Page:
A tattoo designed to warn a person about too many hours in the sun, or to alert a person to take his/her medication? Next to their cosmetic purpose, tattoos could acquire novel functionality using intelligent ink. That would necessitate a more precise and less invasive injection method.
Working principle of needle-free injection: laser heating the fluid. The growing bubble pushes out the fluid (medicine or ink) at very high speed. (Image credit: University of Twente)
Scientists of the
University of Twente currently have designed a micro-jet injection technology that does not use needles at all. Instead, an ultrafast liquid jet having the thickness of a human hair pierces the skin. It is not painful and wastage is limited. In their latest publication in the Journal of Applied Physics, the researchers compare both the needle and the fluid jet methods.
Ötzi the Iceman already had, more than 5000 years ago, several simple tattoos on his body, seemingly for relief from pain. From the time when the classic “anchor” tattoo that sailors had on their arms, tattoos have become increasingly common. Approximately 44 million Europeans wear one or more of them. Regardless of its wider reception in society, the underlying method did not change and still has health hazards. One or more moving needles put ink beneath the skin surface. This is painful and can harm the skin. Besides that, needles have to be disposed of in a proper manner, and a lot of ink is wasted. The alternative that David Fernández Rivas and his colleagues are creating does not use any needles.
In their new paper, they compare this new method with conventional needle technology, on an artificial skin material and with high speed images. Oddly, according to Fernández Rivas, the conventional needle technology has never been studied in such a detailed way, using high speed images.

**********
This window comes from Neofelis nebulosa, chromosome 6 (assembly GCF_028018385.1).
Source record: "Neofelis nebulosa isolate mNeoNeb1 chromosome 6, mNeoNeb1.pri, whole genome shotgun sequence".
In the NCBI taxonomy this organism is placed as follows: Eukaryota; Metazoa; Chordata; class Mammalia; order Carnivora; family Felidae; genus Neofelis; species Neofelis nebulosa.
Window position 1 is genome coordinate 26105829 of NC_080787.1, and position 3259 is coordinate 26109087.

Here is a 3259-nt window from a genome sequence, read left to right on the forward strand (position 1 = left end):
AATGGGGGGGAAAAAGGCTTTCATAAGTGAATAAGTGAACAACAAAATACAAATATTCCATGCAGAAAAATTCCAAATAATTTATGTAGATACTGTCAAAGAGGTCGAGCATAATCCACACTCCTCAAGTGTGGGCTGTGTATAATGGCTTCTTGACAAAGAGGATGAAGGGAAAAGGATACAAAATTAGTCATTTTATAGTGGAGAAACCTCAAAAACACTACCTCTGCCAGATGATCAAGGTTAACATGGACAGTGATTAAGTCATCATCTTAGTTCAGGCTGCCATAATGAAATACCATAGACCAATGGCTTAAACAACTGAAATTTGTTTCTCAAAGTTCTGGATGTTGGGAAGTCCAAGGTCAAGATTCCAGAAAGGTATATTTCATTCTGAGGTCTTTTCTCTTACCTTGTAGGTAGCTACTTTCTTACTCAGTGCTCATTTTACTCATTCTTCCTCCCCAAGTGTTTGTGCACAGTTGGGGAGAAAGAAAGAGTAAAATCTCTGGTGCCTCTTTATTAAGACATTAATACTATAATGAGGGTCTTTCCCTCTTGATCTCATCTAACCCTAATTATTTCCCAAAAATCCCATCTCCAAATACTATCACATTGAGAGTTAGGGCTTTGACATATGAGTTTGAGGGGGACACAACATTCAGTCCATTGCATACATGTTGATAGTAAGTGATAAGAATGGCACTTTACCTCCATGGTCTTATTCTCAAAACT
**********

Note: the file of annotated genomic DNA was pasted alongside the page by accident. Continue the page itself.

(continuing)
Fast Fluid Jet
The new method uses a laser for quickly heating a fluid that is within a microchannel on a glass chip. Heated beyond the boiling point, a vapor bubble develops and grows, forcing the liquid out at speeds up to 100 m/second (360 km/hour). The jet, measuring roughly the diameter of a human hair, can go through human skin.
“You don’t feel much of it, no more than a mosquito bite”, says Fernandez Rivas.
The scientists carried out their experiments using several commercially available inks. Compared to a tattoo machine, the micro-jet guzzles only a small amount of energy. More importantly, it reduces skin damage and the injection efficiency is a lot higher, there is no fluid loss. Plus, there is no hazard of contaminated needles. The existing microjet is a single one, while tattooing is frequently performed using many needles with various types or colors of ink. Also, the volume that can be “delivered” by the microjet has to be expanded. These are subsequent steps in advancing the needle-free technology.
In the present-day medical world, tattoo-resembling methods are used for skin treatment, masking scars, or treating hair diseases. These are other areas in which the new method can be applied, as well as in vaccination. A challenging idea is using tattoos for cosmetic reasons and as health sensors simultaneously. What if the ink is light-sensitive or reacts to particular constituents that are present in sweat or in the skin?
On this new method, scientists, entrepreneurs, students, and tattoo artists join a special event “The future under our skin”, organized by David Fernandez Rivas.
The research has been carried out in the Mesoscale Chemical Systems group, part of UT’s MESA+ Institute.
(Credit: University of Twente)